Nearby words

  1. tidewater,
  2. tideway,
  3. tidings,
  4. tidy,
  5. tidytips,
  6. tie bar,
  7. tie beam,
  8. tie clasp,
  9. tie down,
  10. tie in

Idioms

    tie one on, Slang. to get drunk: Charlie sure tied one on last night!
    tie the knot. knot1(def 18).

Origin of tie

before 900; (noun) Middle English te(i)gh cord, rope, Old English tēagh, tēgh, cognate with Old Norse taug rope; (v.) Middle English tien, Old English tīgan, derivative of the noun; compare Old Norse teygja to draw. See tug, tow1

Related formsre·tie, verb (used with object), re·tied, re·ty·ing.un·der·tie, nounun·der·tie, verb (used with object), un·der·tied, un·der·ty·ing.well-tied, adjective

Synonym study

22. See bond1.

Dictionary.com Unabridged Based on the Random House Unabridged Dictionary, © Random House, Inc. 2019

Examples from the Web for tie


British Dictionary definitions for tie

tie

verb ties, tying or tied

(when tr, often foll by up) to fasten or be fastened with string, thread, etc
to make (a knot or bow) in (something)to tie a knot; tie a ribbon
(tr) to restrict or secure
to equal the score of a competitor or fellow candidate
(tr) informal to unite in marriage
music
  1. to execute (two successive notes of the same pitch) as though they formed one note of composite time value
  2. to connect (two printed notes) with a tie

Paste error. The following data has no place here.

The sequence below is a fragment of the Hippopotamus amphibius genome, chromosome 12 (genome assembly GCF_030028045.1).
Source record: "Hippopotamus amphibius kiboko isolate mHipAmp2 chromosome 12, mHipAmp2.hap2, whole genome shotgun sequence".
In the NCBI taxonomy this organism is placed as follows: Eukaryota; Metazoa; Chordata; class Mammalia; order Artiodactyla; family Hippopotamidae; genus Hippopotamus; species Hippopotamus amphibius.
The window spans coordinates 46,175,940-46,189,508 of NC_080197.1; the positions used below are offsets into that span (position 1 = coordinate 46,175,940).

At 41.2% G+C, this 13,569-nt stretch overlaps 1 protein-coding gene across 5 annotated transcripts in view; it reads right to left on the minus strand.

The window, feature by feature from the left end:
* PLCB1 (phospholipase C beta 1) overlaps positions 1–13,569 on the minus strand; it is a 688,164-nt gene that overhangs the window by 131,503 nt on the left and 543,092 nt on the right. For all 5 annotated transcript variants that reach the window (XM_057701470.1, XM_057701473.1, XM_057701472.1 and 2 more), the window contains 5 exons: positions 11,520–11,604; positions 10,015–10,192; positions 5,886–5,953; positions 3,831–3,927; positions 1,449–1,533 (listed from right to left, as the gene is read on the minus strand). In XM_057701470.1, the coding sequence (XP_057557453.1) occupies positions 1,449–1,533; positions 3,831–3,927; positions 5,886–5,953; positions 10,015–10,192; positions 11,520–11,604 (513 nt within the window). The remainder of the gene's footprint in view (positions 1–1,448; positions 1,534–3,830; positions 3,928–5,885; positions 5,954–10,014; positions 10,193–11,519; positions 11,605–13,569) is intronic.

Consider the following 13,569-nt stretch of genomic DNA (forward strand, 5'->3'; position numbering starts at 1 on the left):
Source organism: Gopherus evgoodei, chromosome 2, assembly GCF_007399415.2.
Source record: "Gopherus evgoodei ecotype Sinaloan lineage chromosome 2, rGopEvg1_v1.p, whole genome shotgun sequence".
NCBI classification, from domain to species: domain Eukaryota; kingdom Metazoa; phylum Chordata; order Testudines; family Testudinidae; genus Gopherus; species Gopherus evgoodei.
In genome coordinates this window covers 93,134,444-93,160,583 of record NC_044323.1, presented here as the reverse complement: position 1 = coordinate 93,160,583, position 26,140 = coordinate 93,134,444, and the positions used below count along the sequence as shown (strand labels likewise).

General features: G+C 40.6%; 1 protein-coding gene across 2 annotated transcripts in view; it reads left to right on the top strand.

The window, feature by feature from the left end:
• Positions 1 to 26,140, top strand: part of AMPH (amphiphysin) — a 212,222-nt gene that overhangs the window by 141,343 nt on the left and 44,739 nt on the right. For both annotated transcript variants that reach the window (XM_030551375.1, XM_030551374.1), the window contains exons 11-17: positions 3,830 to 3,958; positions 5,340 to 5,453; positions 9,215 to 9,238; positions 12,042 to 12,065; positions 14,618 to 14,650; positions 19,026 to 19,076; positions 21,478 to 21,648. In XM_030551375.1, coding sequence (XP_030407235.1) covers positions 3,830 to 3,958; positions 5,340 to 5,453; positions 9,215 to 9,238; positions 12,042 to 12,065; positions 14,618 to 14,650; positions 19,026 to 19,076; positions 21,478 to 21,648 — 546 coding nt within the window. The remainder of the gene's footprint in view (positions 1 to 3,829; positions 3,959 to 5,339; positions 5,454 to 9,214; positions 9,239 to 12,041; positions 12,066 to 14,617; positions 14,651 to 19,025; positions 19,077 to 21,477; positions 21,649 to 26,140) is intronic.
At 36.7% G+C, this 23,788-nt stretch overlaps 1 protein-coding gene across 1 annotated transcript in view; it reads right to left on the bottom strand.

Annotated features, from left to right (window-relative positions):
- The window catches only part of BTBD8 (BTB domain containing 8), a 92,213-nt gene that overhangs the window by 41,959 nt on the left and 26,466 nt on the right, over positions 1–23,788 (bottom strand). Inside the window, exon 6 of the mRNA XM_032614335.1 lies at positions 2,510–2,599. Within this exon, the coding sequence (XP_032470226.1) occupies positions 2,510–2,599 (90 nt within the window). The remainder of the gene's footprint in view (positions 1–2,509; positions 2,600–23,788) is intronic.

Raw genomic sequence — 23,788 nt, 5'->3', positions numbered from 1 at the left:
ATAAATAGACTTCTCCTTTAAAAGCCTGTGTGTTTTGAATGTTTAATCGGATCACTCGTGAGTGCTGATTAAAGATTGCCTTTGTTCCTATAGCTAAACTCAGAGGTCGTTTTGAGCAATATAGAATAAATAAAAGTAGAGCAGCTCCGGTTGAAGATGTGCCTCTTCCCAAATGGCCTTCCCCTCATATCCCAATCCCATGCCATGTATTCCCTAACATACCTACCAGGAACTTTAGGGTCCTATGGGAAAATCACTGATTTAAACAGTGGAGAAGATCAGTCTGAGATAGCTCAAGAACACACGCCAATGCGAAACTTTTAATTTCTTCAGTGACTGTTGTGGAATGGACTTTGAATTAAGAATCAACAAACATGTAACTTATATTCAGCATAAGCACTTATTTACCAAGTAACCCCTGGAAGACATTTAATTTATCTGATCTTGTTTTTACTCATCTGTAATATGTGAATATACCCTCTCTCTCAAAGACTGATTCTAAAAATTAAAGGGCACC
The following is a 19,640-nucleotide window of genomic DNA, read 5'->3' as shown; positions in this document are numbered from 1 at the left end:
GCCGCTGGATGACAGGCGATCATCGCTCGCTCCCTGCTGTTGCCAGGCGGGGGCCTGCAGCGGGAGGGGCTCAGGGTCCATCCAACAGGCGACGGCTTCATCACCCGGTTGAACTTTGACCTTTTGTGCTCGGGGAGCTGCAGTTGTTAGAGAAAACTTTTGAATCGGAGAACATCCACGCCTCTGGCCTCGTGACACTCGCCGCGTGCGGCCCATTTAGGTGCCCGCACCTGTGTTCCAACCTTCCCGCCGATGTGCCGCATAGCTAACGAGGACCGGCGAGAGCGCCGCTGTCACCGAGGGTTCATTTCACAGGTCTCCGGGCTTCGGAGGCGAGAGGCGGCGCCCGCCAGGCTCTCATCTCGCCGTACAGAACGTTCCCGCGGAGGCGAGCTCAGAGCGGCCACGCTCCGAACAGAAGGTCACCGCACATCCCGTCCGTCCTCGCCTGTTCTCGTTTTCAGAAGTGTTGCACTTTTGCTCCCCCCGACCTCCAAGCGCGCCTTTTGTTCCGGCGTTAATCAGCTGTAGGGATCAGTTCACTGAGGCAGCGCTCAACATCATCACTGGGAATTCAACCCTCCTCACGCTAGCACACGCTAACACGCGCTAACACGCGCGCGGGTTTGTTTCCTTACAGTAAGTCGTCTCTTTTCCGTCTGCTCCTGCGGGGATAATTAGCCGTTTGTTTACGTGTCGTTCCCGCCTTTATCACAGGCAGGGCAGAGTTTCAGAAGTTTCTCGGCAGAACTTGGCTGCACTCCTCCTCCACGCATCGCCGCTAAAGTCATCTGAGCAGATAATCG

fit to be tied slang very angry or upset

noun

a bond, link, or fastening
a restriction or restraint
a string, wire, ribbon, etc, with which something is tied
a long narrow piece of material worn, esp by men, under the collar of a shirt, tied in a knot close to the throat with the ends hanging down the frontUS name: necktie
  1. an equality in score, attainment, etc, in a contest
  2. the match or competition in which such a result is attained
a structural member carrying tension, such as a tie beam or tie rod
sport, British a match or game in an eliminating competitiona cup tie
(usually plural) a shoe fastened by means of laces
the US and Canadian name for sleeper (def. 3)
music a slur connecting two notes of the same pitch indicating that the sound is to be prolonged for their joint time value
surveying one of two measurements running from two points on a survey line to a point of detail to fix its position
lacemaking another name for bride 2
See also tie in, tie up

Word Origin for tie

Old English tīgan to tie; related to Old Norse teygja to draw, stretch out, Old English tēon to pull; see tug, tow 1, tight

Collins English Dictionary - Complete & Unabridged 2012 Digital Edition © William Collins Sons & Co. Ltd. 1979, 1986 © HarperCollins Publishers 1998, 2000, 2003, 2005, 2006, 2007, 2009, 2012

Word Origin and History for tie
Online Etymology Dictionary, © 2010 Douglas Harper